Hermosa Creek Ponderosas and Doug Firs, CO (6) Robert Leverett
June 13, 2009


Today Monica and I went up the Hermosa Creek Trail, which is located in the La Plata sub-range of the San Juans about 13 miles north of Durango. The Hermosa Creek area had been recommended to me by Laura Stransky, a Forest Service official and old growth expert. ENTS is in her debt. She obviously knew where to send us. Monica and I saw large, very old ponderosas and Doug firs, many in the 100 to 120-foot height range and 7 to 9-foot circumference range.   With a few in the 9 to 11-foot circumference range. One extremely old ponderosa measured 12.9 feet in circumference. It was the largest I found on the short trip. It had had a metal tag on it on the down hill side, so it may be in the Forest Service's data base. 

What do these trees look like?  The image below shows Monica next to another, more accessible very old ponderosa. Anyone care to guess its girth?

         As we went up the trail from the campground, at about 0.3 miles, I began to see individually tall ponderosas and Doug firs. I took a quick measurement of a fir with my Nikon Forestry  550 and got 116 feet. Not bad. It had a circumference of about 8.5 feet. But such dimensions didn't surprise me. However, farther up, in a ravine, I saw a tall looking ponderosa similar to the one I had measured near Treasure Falls on the way to Wolf Creek Pass. This one proved to be a very impressive 143.3 feet in height. I couldn't easily get to the tree, but I estimate its circumference at between 8.00 and 8.50 feet. The tall ponderosa got me psyched. I really wasn't expecting pines above 140. Then I saw a Doug fir that looked equally tall. It turned out to be 144.0 feet tall and measured 10.3 feet in circumference. At that point, I was really psyched. Then I spotted another tall ponderosa down in the ravine. I succeeded in getting a pretty good measurement of it. The pine turned out to be 149.0 feet tall! This is based on an average of 3 measurements (148.5, 149.0, and 149.5). Its circumference I estimated to be 9.5 feet. Still farther up the trail, I spotted a towering pine leaning slightly toward the down stream direction. The base was hard to see. I couldn't resist, so I climbed down to the pine through thickets of gambel oak. I succeeded in finding a good spot to measure it. Well, the pine turned out to be 152.5 feet in height! I think that exceeds the tallest ponderosa measured in the San Juans by the Forest Service. Its circumference is 9.1 feet. At that point, I couldn't believe that I was getting such heights on my first real excursion.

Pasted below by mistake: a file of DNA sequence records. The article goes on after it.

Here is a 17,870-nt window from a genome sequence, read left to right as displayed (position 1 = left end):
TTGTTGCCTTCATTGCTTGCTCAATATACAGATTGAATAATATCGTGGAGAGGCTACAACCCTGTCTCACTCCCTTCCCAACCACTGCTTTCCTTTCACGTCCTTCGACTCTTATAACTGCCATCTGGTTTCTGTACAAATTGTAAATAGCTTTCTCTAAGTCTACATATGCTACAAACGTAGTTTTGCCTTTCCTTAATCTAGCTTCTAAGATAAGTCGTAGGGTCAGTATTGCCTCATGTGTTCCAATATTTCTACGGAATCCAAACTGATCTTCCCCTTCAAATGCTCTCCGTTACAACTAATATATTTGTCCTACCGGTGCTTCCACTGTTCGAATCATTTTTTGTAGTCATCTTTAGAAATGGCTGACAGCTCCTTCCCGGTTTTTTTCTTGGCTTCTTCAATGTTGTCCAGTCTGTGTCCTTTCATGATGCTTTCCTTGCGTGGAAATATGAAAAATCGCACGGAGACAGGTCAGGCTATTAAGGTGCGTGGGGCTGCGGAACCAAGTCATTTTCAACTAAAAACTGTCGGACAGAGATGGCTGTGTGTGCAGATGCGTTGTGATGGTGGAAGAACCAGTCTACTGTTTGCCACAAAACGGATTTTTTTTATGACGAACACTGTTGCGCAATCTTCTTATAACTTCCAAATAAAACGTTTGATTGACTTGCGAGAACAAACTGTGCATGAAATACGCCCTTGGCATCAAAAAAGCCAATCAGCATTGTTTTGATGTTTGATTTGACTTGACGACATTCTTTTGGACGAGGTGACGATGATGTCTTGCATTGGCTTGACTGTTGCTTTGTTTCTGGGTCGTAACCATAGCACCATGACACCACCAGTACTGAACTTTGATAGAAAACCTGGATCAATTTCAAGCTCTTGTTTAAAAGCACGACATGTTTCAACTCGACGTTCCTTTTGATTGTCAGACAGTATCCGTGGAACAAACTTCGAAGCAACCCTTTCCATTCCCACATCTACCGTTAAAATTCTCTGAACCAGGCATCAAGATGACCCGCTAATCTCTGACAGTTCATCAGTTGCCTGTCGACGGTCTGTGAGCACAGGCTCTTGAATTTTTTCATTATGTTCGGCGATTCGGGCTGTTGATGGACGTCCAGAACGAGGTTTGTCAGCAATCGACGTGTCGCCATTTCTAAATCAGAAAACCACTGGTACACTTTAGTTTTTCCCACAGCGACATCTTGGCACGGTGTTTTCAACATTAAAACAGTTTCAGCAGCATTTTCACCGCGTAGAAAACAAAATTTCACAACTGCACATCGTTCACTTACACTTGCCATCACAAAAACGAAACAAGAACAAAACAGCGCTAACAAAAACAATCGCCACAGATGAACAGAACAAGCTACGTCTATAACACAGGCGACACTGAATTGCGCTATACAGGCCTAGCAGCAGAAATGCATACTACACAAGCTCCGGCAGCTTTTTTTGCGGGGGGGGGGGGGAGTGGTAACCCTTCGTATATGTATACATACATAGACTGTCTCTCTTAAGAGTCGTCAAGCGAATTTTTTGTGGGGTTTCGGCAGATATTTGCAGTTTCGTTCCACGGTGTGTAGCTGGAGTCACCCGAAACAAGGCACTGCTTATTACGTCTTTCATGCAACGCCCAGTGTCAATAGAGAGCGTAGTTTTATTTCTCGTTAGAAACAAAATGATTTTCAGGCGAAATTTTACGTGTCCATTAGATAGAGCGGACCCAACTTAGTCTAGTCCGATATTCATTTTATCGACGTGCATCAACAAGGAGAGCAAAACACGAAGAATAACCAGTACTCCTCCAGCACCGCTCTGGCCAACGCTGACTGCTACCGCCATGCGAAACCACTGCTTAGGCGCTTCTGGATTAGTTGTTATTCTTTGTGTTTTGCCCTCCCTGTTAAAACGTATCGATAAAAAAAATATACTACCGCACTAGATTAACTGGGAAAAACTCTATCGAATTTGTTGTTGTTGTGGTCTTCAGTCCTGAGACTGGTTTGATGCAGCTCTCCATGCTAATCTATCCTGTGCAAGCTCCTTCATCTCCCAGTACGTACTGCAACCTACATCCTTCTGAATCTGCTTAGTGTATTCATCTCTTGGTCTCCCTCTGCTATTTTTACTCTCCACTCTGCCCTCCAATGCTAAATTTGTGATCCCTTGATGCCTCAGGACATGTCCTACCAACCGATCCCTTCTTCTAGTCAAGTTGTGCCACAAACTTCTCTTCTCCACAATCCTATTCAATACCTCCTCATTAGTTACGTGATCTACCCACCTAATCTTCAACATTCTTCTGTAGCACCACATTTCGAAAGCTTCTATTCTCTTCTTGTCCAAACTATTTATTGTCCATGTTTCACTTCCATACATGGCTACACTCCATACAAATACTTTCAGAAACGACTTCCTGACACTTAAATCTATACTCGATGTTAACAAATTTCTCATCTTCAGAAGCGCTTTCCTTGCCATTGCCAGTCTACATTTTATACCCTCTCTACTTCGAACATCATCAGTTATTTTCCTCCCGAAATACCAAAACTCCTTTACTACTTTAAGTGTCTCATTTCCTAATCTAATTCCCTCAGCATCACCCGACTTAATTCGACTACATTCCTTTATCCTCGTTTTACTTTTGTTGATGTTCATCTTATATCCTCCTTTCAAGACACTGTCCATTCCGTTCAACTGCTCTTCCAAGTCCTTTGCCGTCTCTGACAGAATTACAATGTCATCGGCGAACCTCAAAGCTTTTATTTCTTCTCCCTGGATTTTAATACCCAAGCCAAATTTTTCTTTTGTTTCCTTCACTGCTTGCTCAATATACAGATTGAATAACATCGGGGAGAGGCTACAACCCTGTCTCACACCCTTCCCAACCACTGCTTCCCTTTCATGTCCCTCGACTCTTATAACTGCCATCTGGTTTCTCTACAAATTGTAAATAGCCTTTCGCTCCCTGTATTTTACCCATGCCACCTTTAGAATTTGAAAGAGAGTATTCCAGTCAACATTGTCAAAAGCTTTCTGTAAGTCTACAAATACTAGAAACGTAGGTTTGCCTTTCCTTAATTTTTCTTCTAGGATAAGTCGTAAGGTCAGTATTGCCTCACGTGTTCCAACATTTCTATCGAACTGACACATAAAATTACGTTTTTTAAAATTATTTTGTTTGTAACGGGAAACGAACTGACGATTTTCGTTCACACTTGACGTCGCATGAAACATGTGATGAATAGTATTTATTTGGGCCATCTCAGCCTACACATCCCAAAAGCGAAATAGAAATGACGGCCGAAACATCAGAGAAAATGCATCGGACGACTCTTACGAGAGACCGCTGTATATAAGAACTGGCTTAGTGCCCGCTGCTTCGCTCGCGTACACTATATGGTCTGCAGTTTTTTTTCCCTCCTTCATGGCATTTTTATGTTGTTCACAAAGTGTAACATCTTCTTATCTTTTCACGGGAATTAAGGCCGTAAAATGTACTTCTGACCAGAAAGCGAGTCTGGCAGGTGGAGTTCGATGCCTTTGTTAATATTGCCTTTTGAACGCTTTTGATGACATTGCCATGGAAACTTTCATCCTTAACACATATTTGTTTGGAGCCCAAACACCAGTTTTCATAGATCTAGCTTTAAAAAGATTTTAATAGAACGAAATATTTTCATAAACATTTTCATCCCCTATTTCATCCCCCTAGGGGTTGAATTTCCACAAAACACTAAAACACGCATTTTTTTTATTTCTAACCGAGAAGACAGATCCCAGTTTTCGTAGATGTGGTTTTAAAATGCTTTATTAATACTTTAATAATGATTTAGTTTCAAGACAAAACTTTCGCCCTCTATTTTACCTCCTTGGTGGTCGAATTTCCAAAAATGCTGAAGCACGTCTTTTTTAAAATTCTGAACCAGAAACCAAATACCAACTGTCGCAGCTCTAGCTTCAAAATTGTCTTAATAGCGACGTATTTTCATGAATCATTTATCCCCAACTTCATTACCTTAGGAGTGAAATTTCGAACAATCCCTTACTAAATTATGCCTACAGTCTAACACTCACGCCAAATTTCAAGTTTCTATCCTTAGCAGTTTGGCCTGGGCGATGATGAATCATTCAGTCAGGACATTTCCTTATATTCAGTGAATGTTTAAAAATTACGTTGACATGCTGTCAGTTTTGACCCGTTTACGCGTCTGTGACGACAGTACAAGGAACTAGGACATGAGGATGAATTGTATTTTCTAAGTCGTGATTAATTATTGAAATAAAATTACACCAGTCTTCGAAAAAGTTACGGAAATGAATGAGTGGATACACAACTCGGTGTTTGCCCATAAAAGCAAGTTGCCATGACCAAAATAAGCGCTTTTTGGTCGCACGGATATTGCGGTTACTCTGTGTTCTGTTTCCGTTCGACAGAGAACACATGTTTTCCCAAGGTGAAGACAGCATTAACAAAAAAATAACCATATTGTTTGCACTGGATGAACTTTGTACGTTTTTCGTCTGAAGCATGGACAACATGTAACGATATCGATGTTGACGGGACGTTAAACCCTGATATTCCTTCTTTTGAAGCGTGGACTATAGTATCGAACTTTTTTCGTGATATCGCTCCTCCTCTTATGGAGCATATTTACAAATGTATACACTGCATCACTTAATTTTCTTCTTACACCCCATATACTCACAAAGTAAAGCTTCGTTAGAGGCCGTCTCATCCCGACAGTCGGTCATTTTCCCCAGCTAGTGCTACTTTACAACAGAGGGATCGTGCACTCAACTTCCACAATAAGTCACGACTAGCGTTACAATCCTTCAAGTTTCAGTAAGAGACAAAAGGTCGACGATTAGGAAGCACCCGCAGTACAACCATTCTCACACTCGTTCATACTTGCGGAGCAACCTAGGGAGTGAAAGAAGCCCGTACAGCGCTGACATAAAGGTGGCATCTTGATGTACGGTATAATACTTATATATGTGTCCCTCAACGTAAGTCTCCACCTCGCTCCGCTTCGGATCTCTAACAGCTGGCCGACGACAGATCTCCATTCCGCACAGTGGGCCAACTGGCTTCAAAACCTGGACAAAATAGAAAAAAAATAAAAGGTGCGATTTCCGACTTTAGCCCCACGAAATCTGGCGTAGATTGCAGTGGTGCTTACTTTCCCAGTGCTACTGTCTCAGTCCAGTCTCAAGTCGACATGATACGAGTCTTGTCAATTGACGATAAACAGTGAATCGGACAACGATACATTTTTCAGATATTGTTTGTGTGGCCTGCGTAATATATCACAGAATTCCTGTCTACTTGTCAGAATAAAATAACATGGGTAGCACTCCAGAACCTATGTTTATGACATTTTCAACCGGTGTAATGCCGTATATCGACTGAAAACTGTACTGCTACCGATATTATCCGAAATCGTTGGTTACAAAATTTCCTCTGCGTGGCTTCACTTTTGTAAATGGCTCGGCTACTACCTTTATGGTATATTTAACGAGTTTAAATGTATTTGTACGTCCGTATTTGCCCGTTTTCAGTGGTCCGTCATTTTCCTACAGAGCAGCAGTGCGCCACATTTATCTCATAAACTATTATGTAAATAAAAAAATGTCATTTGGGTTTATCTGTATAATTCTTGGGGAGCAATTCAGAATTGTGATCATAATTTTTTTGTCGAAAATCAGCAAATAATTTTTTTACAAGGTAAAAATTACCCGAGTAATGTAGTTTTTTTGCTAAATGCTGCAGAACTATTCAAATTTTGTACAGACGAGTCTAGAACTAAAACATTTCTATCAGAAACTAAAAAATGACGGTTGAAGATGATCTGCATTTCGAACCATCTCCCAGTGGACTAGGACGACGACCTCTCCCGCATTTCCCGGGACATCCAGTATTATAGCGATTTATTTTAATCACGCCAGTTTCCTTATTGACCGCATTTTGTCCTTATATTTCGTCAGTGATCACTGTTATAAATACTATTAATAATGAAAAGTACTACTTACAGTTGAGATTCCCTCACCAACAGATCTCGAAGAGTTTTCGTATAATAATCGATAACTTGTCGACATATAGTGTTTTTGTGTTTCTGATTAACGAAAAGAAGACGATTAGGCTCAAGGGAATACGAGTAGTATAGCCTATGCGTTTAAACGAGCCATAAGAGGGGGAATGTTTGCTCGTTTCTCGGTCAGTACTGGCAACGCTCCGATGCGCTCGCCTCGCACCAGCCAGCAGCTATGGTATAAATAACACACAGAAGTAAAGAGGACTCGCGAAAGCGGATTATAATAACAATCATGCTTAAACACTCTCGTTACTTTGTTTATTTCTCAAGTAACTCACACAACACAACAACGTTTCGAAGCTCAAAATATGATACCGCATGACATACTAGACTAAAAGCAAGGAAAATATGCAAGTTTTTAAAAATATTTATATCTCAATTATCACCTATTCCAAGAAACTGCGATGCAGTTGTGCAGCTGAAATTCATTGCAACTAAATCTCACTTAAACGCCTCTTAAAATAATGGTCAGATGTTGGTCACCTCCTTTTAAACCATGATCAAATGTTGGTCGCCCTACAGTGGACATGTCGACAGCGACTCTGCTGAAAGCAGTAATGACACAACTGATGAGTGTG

I shot a tall blue spruce at between 130 and 135 feet. I couldn't get a good fix on the base, but I didn't spend much time with the spruce because I spotted the tallest ponderosa I've ever seen. I am completely serious. After 3 solid measurements, I settled on 162.0 feet! Its circumference is 9.2 feet. This height exceeded my wildest expectation for the species in Colorado. But there is more. A Doug fir not far away looked equally tall. So, I spent a plenty of time with it as well. The Doug fir turns out to be 161.0 feet in height and 10.8 feet in circumference. Two 160-footers in a day! 

I intend to return to remeasure the trees using my two TruPulse hypsometers, the 200 and the 360, as well as the Forestry 550. These trees are too important to short change, or rely on a single instrument. I plan to invite a representative of the Forest Service to join me. I don't want them to think that I'm feeding them the tree equivalent of big fish stories. 

         We went on. At about the mile and a half spot on the trail, I measured another ponderosa at 143.0 feet and an estimated 8.5 feet in circumference. That was as far as Monica and I got. By that point the sky was looking ominous and Monica and had not brought along rain gear - foolish us. We turned around and headed back.

 There are areas we saw where the pines and firs top out at between 90 and about 110 feet. Then there are other small areas where there are clusters of trees between 115 and 125 feet with a few over 130. This is the primary story. The very tall pines reported above are the extreme exceptions, but who knows how many exceptions there are when you take the many watersheds of the San Juans. I can't think of a more beautiful area to search - albeit very rugged.

Tomorrow, Monica and I will choose another location and get more data. I want to hit as many spots as possible between now and when Monica and I return east. Oh yes, and tomorrow, I'll have my GPS with me. The need to get the coordinates of exceptional trees is a no-brainer. I obviously had my brain unplugged today, but I know exactly where the trees are and they aren't going anywhere. Maybe this auspicious measuring day will mark the start of the Rocky Mountain Native Tree Society (RMNTS) that Don Bertolette and I contemplated forming back around 2000. Neither of us had the time or opportunity. What a great place to launch the boat.


Some more images from Hermosa Creek, San Juans. The first is of the 152.5-foot ponderosa shown in the center of the photo, leaning a little to the left.

The next image is of the 162.0-footer. First tall tree to the right of center of the photo. I'm going to have to prove this one to the Forest Service. They aren't going to believe it until I do. 

The third shot is of another ancient ponderosa. The big ponderosas I saw today are between 9 and 11 feet in girth. Only one was larger at 12.9 feet around.

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